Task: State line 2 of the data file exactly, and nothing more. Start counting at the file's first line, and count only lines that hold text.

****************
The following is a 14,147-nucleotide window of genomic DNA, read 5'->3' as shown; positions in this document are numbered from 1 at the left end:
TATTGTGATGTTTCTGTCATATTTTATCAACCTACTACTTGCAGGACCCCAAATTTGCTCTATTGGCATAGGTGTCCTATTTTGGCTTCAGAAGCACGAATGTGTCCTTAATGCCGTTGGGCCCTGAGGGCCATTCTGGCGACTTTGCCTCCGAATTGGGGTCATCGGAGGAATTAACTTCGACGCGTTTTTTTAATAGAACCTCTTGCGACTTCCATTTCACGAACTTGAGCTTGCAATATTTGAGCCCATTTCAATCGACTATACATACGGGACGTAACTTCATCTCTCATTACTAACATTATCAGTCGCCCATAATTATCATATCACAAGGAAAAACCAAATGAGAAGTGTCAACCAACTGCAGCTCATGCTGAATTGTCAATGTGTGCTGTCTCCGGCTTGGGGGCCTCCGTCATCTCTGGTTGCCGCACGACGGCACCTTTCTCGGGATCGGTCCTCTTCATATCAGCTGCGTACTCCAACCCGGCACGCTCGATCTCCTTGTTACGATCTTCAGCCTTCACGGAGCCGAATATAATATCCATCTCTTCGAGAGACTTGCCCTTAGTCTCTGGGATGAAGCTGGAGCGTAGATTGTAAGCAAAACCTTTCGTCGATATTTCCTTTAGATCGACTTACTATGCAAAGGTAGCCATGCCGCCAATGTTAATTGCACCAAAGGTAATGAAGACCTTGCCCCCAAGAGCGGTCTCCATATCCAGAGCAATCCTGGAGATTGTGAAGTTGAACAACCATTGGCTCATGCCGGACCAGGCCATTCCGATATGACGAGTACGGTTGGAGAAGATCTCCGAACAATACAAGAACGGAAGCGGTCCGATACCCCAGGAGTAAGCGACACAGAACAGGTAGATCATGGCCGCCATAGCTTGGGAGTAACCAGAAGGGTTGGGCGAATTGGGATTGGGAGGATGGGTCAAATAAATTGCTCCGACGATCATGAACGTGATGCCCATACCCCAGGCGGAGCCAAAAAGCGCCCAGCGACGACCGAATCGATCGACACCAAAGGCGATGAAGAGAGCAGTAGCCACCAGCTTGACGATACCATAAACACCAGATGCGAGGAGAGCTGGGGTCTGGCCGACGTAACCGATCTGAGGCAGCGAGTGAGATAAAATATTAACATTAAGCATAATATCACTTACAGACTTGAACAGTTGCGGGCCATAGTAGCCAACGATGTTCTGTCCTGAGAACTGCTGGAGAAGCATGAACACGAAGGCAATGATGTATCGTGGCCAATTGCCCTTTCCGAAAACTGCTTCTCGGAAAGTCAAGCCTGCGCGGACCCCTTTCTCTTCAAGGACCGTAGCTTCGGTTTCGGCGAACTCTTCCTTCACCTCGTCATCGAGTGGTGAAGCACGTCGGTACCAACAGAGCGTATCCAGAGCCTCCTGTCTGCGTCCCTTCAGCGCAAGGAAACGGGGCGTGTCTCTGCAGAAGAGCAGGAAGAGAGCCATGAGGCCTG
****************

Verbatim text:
TATTGTGATGTTTCTGTCATATTTTATCAACCTACTACTTGCAGGACCCCAAATTTGCTCTATTGGCATAGGTGTCCTATTTTGGCTTCAGAAGCACGAATGTGTCCTTAATGCCGTTGGGCCCTGAGGGCCATTCTGGCGACTTTGCCTCCGAATTGGGGTCATCGGAGGAATTAACTTCGACGCGTTTTTTTAATAGAACCTCTTGCGACTTCCATTTCACGAACTTGAGCTTGCAATATTTGAGCCCATTTCAATCGACTATACATACGGGACGTAACTTCATCTCTCATTACTAACATTATCAGTCGCCCATAATTATCATATCACAAGGAAAAACCAAATGAGAAGTGTCAACCAACTGCAGCTCATGCTGAATTGTCAATGTGTGCTGTCTCCGGCTTGGGGGCCTCCGTCATCTCTGGTTGCCGCACGACGGCACCTTTCTCGGGATCGGTCCTCTTCATATCAGCTGCGTACTCCAACCCGGCACGCTCGATCTCCTTGTTACGATCTTCAGCCTTCACGGAGCCGAATATAATATCCATCTCTTCGAGAGACTTGCCCTTAGTCTCTGGGATGAAGCTGGAGCGTAGATTGTAAGCAAAACCTTTCGTCGATATTTCCTTTAGATCGACTTACTATGCAAAGGTAGCCATGCCGCCAATGTTAATTGCACCAAAGGTAATGAAGACCTTGCCCCCAAGAGCGGTCTCCATATCCAGAGCAATCCTGGAGATTGTGAAGTTGAACAACCATTGGCTCATGCCGGACCAGGCCATTCCGATATGACGAGTACGGTTGGAGAAGATCTCCGAACAATACAAGAACGGAAGCGGTCCGATACCCCAGGAGTAAGCGACACAGAACAGGTAGATCATGGCCGCCATAGCTTGGGAGTAACCAGAAGGGTTGGGCGAATTGGGATTGGGAGGATGGGTCAAATAAATTGCTCCGACGATCATGAACGTGATGCCCATACCCCAGGCGGAGCCAAAAAGCGCCCAGCGACGACCGAATCGATCGACACCAAAGGCGATGAAGAGAGCAGTAGCCACCAGCTTGACGATACCATAAACACCAGATGCGAGGAGAGCTGGGGTCTGGCCGACGTAACCGATCTGAGGCAGCGAGTGAGATAAAATATTAACATTAAGCATAATATCACTTACAGACTTGAACAGTTGCGGGCCATAGTAGCCAACGATGTTCTGTCCTGAGAACTGCTGGAGAAGCATGAACACGAAGGCAATGATGTATCGTGGCCAATTGCCCTTTCCGAAAACTGCTTCTCGGAAAGTCAAGCCTGCGCGGACCCCTTTCTCTTCAAGGACCGTAGCTTCGGTTTCGGCGAACTCTTCCTTCACCTCGTCATCGAGTGGTGAAGCACGTCGGTACCAACAGAGCGTATCCAGAGCCTCCTGTCTGCGTCCCTTCAGCGCAAGGAAACGGGGCGTGTCTCTGCAGAAGAGCAGGAAGAGAGCCATGAGGCCTG